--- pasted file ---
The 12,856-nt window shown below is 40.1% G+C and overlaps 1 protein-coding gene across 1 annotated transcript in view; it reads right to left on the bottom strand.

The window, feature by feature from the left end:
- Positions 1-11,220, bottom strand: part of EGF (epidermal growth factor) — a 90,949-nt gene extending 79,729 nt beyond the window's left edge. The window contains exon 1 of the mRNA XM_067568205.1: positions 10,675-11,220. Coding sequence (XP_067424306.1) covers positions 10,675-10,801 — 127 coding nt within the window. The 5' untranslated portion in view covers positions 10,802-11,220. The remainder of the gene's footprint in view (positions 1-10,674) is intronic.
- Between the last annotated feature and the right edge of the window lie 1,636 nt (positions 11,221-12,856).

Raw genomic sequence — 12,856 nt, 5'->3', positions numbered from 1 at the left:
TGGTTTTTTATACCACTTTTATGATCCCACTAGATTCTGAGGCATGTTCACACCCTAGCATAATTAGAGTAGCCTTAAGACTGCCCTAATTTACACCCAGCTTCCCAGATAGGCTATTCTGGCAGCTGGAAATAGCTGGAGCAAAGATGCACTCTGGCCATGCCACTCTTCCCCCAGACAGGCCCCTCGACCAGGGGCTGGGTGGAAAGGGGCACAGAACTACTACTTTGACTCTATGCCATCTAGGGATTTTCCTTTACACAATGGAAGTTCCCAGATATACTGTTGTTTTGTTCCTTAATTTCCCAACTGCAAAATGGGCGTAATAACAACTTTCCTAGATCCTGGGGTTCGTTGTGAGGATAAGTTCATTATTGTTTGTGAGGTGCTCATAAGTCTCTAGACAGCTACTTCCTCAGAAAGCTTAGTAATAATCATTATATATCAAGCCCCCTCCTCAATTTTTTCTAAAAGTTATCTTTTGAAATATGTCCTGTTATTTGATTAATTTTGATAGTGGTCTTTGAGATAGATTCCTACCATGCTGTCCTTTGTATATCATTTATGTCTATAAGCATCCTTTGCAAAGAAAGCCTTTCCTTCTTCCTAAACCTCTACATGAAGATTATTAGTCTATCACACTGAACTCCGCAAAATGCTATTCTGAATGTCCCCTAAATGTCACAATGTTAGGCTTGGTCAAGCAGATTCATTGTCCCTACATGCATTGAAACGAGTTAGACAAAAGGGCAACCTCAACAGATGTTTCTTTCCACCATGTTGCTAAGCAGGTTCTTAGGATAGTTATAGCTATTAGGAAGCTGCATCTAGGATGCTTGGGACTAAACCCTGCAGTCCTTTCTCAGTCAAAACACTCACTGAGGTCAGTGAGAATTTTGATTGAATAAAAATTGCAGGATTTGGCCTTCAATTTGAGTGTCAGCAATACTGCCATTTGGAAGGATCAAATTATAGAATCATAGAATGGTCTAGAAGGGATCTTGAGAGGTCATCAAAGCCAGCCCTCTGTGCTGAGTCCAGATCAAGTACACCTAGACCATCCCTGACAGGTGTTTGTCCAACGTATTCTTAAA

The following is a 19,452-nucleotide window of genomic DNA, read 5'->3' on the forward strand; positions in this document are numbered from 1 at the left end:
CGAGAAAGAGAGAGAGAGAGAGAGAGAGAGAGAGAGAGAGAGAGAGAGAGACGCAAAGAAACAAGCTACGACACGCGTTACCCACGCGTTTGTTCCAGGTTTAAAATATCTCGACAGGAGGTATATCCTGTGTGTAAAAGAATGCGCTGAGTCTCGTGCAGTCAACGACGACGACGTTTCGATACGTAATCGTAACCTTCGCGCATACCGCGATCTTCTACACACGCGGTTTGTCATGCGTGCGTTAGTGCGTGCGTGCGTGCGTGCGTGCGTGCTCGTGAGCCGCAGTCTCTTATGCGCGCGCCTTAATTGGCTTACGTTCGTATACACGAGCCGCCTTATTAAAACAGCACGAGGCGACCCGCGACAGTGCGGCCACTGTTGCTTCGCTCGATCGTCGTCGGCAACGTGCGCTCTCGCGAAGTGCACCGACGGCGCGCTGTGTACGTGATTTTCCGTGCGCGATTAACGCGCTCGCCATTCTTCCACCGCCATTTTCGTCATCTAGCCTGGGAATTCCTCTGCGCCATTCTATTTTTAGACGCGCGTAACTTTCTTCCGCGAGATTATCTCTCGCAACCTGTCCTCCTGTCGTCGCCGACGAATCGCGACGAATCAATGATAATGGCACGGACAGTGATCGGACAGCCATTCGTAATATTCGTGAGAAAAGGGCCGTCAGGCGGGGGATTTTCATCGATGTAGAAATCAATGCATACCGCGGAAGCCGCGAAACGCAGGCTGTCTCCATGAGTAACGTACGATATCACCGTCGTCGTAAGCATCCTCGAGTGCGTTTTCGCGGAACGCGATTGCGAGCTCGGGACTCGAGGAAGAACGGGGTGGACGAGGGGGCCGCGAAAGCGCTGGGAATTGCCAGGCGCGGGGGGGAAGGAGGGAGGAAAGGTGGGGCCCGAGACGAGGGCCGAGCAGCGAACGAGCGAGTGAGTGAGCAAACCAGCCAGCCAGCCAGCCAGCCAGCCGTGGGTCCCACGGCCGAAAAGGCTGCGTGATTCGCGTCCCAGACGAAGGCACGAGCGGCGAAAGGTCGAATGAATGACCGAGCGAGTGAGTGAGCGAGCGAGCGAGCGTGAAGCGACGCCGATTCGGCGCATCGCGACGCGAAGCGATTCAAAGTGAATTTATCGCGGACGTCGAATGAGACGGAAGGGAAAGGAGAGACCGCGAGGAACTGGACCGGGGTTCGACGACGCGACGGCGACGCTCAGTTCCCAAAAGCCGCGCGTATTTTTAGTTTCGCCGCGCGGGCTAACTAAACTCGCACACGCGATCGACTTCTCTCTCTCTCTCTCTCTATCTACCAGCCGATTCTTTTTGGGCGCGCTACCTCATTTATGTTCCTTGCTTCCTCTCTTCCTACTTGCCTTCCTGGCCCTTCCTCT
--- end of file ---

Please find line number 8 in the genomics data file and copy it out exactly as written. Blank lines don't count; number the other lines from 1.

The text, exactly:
CGAGAAAGAGAGAGAGAGAGAGAGAGAGAGAGAGAGAGAGAGAGAGAGAGACGCAAAGAAACAAGCTACGACACGCGTTACCCACGCGTTTGTTCCAGGTTTAAAATATCTCGACAGGAGGTATATCCTGTGTGTAAAAGAATGCGCTGAGTCTCGTGCAGTCAACGACGACGACGTTTCGATACGTAATCGTAACCTTCGCGCATACCGCGATCTTCTACACACGCGGTTTGTCATGCGTGCGTTAGTGCGTGCGTGCGTGCGTGCGTGCGTGCTCGTGAGCCGCAGTCTCTTATGCGCGCGCCTTAATTGGCTTACGTTCGTATACACGAGCCGCCTTATTAAAACAGCACGAGGCGACCCGCGACAGTGCGGCCACTGTTGCTTCGCTCGATCGTCGTCGGCAACGTGCGCTCTCGCGAAGTGCACCGACGGCGCGCTGTGTACGTGATTTTCCGTGCGCGATTAACGCGCTCGCCATTCTTCCACCGCCATTTTCGTCATCTAGCCTGGGAATTCCTCTGCGCCATTCTATTTTTAGACGCGCGTAACTTTCTTCCGCGAGATTATCTCTCGCAACCTGTCCTCCTGTCGTCGCCGACGAATCGCGACGAATCAATGATAATGGCACGGACAGTGATCGGACAGCCATTCGTAATATTCGTGAGAAAAGGGCCGTCAGGCGGGGGATTTTCATCGATGTAGAAATCAATGCATACCGCGGAAGCCGCGAAACGCAGGCTGTCTCCATGAGTAACGTACGATATCACCGTCGTCGTAAGCATCCTCGAGTGCGTTTTCGCGGAACGCGATTGCGAGCTCGGGACTCGAGGAAGAACGGGGTGGACGAGGGGGCCGCGAAAGCGCTGGGAATTGCCAGGCGCGGGGGGGAAGGAGGGAGGAAAGGTGGGGCCCGAGACGAGGGCCGAGCAGCGAACGAGCGAGTGAGTGAGCAAACCAGCCAGCCAGCCAGCCAGCCAGCCGTGGGTCCCACGGCCGAAAAGGCTGCGTGATTCGCGTCCCAGACGAAGGCACGAGCGGCGAAAGGTCGAATGAATGACCGAGCGAGTGAGTGAGCGAGCGAGCGAGCGTGAAGCGACGCCGATTCGGCGCATCGCGACGCGAAGCGATTCAAAGTGAATTTATCGCGGACGTCGAATGAGACGGAAGGGAAAGGAGAGACCGCGAGGAACTGGACCGGGGTTCGACGACGCGACGGCGACGCTCAGTTCCCAAAAGCCGCGCGTATTTTTAGTTTCGCCGCGCGGGCTAACTAAACTCGCACACGCGATCGACTTCTCTCTCTCTCTCTCTCTATCTACCAGCCGATTCTTTTTGGGCGCGCTACCTCATTTATGTTCCTTGCTTCCTCTCTTCCTACTTGCCTTCCTGGCCCTTCCTCT